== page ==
The following is a substantive repost from the popular Mockingbird Blog. This week has been a rough one for Scientologists, who suffered a bitter public renunciation from a higher-up and a bit of a meltdown by their official spokesman in front of Martin Bashir on "Nightline." Jeff Stockett offers the following reasons for the popularity of Scientology, despite what might be considered the crazy creation story. See the bottom of the post for video of the meltdown. Here are the reasons:
1) Scientology appeals to the human desire to connect. This is nothing new among religions. Human beings are intrinsically built for community and relationship, and as a species we have a general desire to gaininsight/understanding about our environment and surroundings. The teachings of Scientology provide a way for individuals to evaluate and connect with the world around them in a way that is explainable and measurable.
2) Scientology desires to help individuals confront past (and sometimes present) negative experiences and situations, which is a naturally appealing proposition. The CoS promotes the idea that through L. Ron Hubbard’s self-help counseling technique (called Dianetics or “auditing”(see below) one can come to grips with and move on from past traumas (called “engrams”). This idea of self-improvement is key, in my mind, to much of Scientology’s draw. In Scientology YOU are the one in control, and as you learn to siphon off these troublesome past experiences you become a stronger, freer, and more “Clear” being. For Scientologists, the goal is literally to create a new and better reality, which can only be achieved through the identification and elimination of these engrams. This concept, in principle, isn’t foreign among religions either, as using religion as a path to re-birth or enlightenment is an idea that has been around for centuries.
3) Scientology is naturally exclusive, in that the ability to progress within the community is attached closely to financial means. Much like a country club, not everyone has the resources to invest in Scientology, which limits high-ranking membership to the affluent and privileged. I’d venture to guess that this makes the CoS an appealing option to folks who DO have significant financial means, since they have the opportunity to join what one might consider an elite/celebrity community (it’s worth noting that L. Ron Hubbard developed an aggressive campaign specifically targeting celebrities for membership back in the 1950’s).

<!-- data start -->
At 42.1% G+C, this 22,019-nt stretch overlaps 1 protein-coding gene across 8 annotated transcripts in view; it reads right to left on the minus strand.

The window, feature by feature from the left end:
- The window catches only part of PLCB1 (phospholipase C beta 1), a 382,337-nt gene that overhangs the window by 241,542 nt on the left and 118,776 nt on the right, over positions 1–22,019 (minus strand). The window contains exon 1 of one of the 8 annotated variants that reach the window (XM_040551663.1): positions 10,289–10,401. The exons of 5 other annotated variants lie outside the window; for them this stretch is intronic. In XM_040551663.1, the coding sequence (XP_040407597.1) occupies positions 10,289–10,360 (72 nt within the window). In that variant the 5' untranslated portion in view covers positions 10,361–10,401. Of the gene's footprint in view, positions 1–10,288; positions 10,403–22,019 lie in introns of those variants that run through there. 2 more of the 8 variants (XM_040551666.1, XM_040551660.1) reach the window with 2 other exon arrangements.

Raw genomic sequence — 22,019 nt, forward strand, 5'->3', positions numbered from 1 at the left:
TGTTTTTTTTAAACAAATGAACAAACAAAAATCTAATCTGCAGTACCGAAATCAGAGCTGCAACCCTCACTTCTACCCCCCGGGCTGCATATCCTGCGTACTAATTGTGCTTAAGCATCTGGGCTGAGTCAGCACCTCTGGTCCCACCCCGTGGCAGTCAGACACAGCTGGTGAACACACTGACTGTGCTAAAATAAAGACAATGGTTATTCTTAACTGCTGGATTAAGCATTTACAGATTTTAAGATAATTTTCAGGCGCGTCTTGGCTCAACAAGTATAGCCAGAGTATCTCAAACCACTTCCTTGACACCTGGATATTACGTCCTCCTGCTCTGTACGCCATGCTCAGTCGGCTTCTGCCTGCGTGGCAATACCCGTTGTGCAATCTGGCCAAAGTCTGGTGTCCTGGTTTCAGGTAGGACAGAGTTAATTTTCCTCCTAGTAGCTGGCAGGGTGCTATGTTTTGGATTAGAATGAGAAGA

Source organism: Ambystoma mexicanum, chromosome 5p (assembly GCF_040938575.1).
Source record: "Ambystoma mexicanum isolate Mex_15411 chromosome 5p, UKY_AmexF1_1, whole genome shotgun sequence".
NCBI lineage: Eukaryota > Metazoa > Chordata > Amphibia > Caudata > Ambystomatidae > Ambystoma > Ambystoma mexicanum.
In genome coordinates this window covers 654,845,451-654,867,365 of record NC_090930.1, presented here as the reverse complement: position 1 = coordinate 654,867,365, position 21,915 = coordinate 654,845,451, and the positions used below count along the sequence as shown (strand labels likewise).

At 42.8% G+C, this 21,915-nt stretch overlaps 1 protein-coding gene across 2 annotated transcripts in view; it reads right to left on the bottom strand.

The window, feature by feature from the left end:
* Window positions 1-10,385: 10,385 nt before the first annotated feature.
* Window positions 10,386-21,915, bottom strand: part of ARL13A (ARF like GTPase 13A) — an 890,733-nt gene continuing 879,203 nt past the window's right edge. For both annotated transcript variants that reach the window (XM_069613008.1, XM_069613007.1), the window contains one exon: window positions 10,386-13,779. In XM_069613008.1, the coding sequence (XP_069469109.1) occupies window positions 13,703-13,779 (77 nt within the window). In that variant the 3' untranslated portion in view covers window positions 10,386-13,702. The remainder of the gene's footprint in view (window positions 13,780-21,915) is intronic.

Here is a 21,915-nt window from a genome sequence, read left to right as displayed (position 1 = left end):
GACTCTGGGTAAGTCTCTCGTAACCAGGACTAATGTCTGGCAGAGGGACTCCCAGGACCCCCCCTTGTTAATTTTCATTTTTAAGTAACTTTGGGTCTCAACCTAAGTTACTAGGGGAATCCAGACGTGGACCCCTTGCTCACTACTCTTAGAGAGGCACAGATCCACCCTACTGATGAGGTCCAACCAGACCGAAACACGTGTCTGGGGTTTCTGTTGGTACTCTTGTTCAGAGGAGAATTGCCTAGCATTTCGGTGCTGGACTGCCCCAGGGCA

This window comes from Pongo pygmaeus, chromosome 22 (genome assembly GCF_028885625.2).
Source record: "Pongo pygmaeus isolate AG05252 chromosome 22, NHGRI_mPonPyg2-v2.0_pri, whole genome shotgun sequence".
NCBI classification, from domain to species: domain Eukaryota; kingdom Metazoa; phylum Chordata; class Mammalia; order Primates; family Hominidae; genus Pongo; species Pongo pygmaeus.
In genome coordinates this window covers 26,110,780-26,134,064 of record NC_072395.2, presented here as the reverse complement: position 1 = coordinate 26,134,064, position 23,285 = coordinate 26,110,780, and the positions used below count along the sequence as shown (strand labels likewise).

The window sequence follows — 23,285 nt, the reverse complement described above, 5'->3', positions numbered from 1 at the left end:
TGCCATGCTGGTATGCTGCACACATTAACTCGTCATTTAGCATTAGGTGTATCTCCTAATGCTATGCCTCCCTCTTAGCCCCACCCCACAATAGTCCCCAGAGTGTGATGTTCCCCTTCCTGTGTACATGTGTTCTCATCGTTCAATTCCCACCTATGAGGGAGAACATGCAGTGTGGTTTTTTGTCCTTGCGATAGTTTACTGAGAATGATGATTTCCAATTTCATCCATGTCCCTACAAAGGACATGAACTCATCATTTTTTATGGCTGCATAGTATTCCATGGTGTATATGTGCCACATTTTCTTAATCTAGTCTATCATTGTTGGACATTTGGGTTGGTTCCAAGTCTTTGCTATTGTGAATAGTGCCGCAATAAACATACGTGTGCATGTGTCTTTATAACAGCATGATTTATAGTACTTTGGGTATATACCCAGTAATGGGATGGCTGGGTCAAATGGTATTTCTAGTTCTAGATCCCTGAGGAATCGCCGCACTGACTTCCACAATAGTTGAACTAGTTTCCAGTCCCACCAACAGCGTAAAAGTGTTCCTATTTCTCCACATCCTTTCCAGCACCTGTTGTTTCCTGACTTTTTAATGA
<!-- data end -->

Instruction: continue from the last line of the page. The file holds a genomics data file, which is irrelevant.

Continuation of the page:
Essentially, the CoS has a pre-fabricated series of levels that one can reach by completing CoS courses. In this way, an individual’s progression through the ranks of the CoS is similar to how one obtains an academic degree: you pay your tuition, study the course materials, demonstrate subject mastery, and then are allowed to proceed to the next course. In that regard, the CoS appears to operate much like an educational institute, only without the ability to provide an accredited degree of any kind. This concept becomes particularly confounding when one considers that the cost of some individual courses can be in tens of thousands of dollars (coincidentally, the commercial success of the CoS led to the loss of its non-profit status in the U.S. (it was reinstated the IRS in 1993) and has prevented it from being recognized as a religious body in many other parts of the world).
4) Scientologists have a built-in means by which to gauge their progress and success within the CoS. Success is dictated by each individual, and generally is restricted only by financial means (as noted above). The existence of measurable levels of achievement is contrary to many other faiths, and serves as an additional draw as it offers prestige, status, and measurable outcomes that an individual can control.(this is a picture of the Scientology "Celebrity Center" in LA)
5) Scientology incorporates the idea that one can secure “secret knowledge” about reality by progressing through the faith (not too dissimilar from Gnosticism or Buddhism). Again, much of the “higher level” teachings are held in strict confidence until one reaches a certain level/rank within the CoS. This makes obtaining that information more desirable for individuals.
Thanks, Jeff, for the great points.
Certainly, the structure of Scientology seems antithetical to the Gospel. Jesus didn't come to change sinners into righteous people (i.e. to clear away their Thetans) but to GIVE them his righteousness. All at once, once and for all. No program, no Celebrity Centre membership fee.
Here is the video I promised you earlier: